Everest North Side and Lhotse Open: Summit Pushes Ahead

Everest action is ramping up from near nil to 100 very fast. Yesterday, sherpas fixed the route to the summit of Lhotse. Meanwhile, in Tibet, local climbers have already fixed the ropes to the summit of Everest along the North Col route.

Currently, the South Side is bustling with porters carrying supplies and oxygen. In a matter of hours, the rope-fixing team may summit. Many clients and their personal sherpas are heading up now, not far behind them.

Lhotse open – everybody up

Seven rope fixers summited Lhotse yesterday. Now, they’ll focus on fixing the last section of Everest, from Camp 4 to the top. They should finish before this weekend. A long line of people, mainly porters, are now heading up the Lhotse Face and the Geneva Spur toward Camp 4.

a drone image of the Lhotse flank, with the tiny points signaling climbers and porters on the route to Everest

A line of tiny figures, center right, moves up the Lhotse Face. Photo: Jon Gupta


“The winds have died,” Mike Hamill of Climbing the 7 Summits told ExplorersWeb. “We have been getting some snow at Base Camp and on the upper mountain the past few days.”

While fresh snow is sometimes an impediment, climbers have welcomed the snowfall because it has been sticking to the Lhotse Face and covering the slippery, steel-hard ice. This will make it safer and easier to climb this section.

“Our team is back from their final acclimatization and getting ready for their summit bids as soon as the weather allows,” says Hamill.

Each team will have to consider its summit options to avoid crowding. But several groups are leaving Base Camp tonight for Camp 2. From partway up the mountain, they can better plan their strategy.

Icefall crowds

The Khumbu Icefall was busy yesterday, as Tenzi Sherpa’s video below shows. This will continue for some days, as climbers edge up to the higher camps.

Tenzi Sherpa often posts about the impact of mass tourism and climate change on Everest. He is also not impressed by some widely publicized “cleaning” campaigns.

“Some are raising a bunch of money to clean…[but] I have never seen these big mountaineers and influencers carrying their own waste,” he noted.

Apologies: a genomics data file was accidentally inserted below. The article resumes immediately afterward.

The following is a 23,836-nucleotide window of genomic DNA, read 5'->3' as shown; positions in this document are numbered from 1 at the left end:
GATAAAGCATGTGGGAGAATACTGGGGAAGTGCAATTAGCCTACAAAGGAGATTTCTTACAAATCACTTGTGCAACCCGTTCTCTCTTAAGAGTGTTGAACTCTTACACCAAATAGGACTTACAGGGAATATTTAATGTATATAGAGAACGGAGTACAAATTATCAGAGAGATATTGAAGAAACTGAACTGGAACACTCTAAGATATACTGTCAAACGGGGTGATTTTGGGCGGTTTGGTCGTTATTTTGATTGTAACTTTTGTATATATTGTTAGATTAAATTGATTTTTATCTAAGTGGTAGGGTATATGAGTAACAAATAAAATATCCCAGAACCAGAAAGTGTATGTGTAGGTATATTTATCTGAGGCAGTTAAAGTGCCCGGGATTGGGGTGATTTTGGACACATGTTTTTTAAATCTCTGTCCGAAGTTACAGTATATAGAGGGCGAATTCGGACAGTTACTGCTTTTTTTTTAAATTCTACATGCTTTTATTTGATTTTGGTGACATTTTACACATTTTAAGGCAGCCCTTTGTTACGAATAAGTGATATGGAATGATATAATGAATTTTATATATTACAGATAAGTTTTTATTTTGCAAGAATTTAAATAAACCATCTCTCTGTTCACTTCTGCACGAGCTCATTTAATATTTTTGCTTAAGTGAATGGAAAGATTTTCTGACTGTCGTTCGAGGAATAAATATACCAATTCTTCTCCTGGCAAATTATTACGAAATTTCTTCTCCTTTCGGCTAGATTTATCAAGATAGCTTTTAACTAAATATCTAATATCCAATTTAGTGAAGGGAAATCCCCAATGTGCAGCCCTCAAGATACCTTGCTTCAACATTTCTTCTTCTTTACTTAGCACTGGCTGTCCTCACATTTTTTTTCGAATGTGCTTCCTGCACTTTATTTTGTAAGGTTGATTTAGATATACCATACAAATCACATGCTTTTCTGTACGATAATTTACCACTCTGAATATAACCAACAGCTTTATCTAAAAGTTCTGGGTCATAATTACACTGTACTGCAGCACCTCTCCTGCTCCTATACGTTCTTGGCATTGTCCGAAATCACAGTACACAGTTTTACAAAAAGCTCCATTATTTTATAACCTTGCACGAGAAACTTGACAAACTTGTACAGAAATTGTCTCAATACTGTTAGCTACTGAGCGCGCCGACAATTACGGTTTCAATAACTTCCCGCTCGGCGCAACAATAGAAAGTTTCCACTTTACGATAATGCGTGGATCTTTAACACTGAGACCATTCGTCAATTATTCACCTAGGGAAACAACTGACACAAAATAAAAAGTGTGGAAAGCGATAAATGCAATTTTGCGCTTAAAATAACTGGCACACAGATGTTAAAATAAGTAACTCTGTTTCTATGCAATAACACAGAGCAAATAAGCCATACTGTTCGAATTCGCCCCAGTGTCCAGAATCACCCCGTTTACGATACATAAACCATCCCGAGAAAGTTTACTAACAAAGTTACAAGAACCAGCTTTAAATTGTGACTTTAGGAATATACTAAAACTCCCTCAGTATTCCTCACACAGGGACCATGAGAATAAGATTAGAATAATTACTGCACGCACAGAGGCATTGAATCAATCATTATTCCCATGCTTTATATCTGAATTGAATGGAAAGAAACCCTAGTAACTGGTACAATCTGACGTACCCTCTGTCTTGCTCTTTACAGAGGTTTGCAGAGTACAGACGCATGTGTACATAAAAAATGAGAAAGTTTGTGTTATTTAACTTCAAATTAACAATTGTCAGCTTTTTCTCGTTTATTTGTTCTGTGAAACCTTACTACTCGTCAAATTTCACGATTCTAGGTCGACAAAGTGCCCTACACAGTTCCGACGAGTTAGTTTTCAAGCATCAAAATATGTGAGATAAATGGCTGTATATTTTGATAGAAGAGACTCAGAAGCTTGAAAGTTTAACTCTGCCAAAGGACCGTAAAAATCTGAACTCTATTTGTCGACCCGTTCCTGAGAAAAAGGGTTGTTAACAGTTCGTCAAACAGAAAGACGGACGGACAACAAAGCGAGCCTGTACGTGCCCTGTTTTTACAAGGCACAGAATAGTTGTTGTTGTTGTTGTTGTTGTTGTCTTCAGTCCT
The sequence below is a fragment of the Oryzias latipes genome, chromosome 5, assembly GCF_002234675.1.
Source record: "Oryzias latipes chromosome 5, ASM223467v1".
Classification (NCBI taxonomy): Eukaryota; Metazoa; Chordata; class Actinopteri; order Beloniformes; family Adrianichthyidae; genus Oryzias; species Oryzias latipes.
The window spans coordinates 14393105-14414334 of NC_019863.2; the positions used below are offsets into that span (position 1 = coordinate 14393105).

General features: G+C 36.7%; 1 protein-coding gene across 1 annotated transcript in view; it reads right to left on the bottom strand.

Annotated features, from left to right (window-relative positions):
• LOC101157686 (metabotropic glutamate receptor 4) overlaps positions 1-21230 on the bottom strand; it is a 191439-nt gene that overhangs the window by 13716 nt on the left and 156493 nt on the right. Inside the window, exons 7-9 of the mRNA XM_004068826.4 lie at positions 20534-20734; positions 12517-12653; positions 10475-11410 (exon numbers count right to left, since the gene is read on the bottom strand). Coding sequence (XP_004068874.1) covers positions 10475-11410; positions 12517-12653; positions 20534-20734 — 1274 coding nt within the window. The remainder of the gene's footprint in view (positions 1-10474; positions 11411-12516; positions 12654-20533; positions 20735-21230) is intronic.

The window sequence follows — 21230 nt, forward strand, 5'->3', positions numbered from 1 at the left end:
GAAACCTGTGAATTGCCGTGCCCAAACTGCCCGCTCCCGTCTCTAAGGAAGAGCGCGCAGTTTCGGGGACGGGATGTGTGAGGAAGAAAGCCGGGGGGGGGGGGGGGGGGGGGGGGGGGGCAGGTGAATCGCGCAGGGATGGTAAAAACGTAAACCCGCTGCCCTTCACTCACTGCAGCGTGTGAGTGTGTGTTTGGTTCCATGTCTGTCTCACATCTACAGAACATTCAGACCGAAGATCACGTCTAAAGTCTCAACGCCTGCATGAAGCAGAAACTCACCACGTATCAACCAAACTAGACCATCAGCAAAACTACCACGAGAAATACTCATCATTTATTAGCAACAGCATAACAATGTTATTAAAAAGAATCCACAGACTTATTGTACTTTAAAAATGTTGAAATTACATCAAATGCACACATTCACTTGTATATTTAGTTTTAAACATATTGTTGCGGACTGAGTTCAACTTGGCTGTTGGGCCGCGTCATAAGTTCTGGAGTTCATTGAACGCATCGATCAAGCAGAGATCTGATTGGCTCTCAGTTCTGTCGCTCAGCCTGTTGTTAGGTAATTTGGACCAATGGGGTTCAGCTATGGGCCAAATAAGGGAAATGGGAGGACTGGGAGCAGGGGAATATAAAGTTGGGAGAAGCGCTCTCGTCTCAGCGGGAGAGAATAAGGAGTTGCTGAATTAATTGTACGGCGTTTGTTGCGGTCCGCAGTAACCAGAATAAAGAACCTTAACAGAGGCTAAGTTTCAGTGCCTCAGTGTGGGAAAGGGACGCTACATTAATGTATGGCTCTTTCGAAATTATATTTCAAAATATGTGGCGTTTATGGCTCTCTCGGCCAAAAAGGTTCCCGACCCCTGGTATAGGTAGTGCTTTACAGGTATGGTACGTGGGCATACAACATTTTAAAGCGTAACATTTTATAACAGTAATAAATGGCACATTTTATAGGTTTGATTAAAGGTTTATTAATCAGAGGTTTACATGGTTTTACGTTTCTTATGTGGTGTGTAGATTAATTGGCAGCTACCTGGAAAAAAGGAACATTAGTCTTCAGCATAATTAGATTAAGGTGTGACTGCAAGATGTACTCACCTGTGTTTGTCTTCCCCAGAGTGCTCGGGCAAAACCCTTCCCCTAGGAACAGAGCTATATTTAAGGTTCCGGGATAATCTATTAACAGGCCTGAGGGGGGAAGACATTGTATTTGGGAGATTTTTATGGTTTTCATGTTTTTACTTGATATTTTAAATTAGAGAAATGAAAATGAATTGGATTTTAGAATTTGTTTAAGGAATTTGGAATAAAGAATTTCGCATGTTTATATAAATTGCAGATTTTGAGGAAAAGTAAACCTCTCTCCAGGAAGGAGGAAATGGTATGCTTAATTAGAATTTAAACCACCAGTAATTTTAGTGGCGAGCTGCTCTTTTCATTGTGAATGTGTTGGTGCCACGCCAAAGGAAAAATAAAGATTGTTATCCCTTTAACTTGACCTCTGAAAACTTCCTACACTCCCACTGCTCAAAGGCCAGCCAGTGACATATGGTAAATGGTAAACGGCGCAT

No-O2 Lhotse climbers

Piotr Krzyzowski of Poland aims to climb Lhotse without oxygen. To do so, he needs to go ahead of the crowds, so he has been climbing in the footsteps of the sherpa team. He reached the “lower” Camp 4 (7,800m) on Lhotse yesterday.

Krzyzowski is carrying his own gear and tent, which makes the going harder.

“It was a 9.5-hour climb to Camp 4, and I spent two more hours digging a platform for my tent. I need to rest today, I am exhausted,” he admitted earlier today on Instagram.

Lhotse, very dry, with a cloud behind, and the broken icefall at the Lhotse face joins the Valley of Silence, Everest flank on the left.

Lhotse from the bergschrund at the top of the Valley of Silence. Photo: Piotr Krzyżowski


Tyler Andrews and Chris Fisher are also planning Lhotse without O2, in a fast, single push. The American sky-runners will take their time before their speed climb, however.

“We are still hoping to tag Pumori first, and waiting for the big crowds to get up and down, as the next 7-10 days look very good,” Andrews told ExplorersWeb.

The ropes on Pumori are not yet fixed to the summit, so they will probably not attempt Lhotse for some days.

Summit waves ahead on both sides

Teams now check weather forecasts, gather information about others’ plans, and prepare their summit push. If a long summit window has indeed arrived, the next few days will feature waves of climbers on both sides of Everest. North Side teams have already acclimatized, and the route is ready.

The north side of Everest and the Rongbuk glacier at its foot, with the tents of Base Camp.

Base Camp on the North Side of Everest. Photo: Climbalaya

“The summit route to Everest North officially opened…on May 6,” Climbalaya reported. They will enter Tibet on Thursday and reach Base Camp by car the following day.
Adrian Ballinger’s Alpenglow group is already in Tibet but has a more relaxed schedule. After a sightseeing stopover in Lhasa, they drive to Base Camp and then spend five days training and preparing.
Weather chart for Everest, showing some snow falling but low winds

Multimodel forecast for the summit of Everest in the next few days. Chart: Mountainforecast

Multimodel forecasts confirm a long spell of good weather ahead. This would allow teams to coordinate their summit pushes on different days. Smaller crowds will make for a safer climb and a faster transit through the Khumbu Icefall, which is riskier than ever this year.
Nearly all the foreign climbers currently on Everest and Lhotse will only reach Camp 3 once, on their way to the summit. Some who have been acclimatizing elsewhere and plan to use supplementary oxygen will climb in a single push, stopping from camp to camp. On the North Side of Everest, Lukas Furtenbach says that his team will climb in a “light and fast” style, suggesting they may go in a single push.
As for no-O2 climbers on the South Side, some — such as Norrdine Nouar and Valery Bavanov — have already been up near Camp 3. Others, including Tunc Findik of Turkey and Sirbaz Khan of Pakistan, have just arrived in Base Camp.

Angela Benavides

Angela Benavides graduated university in journalism and specializes in high-altitude mountaineering and expedition news. She has been writing about climbing and mountaineering, adventure and outdoor sports for 20+ years.

Prior to that, Angela Benavides spent time at/worked at a number of local and international media. She is also experienced in outdoor-sport consultancy for sponsoring corporations, press manager and communication executive, and a published author.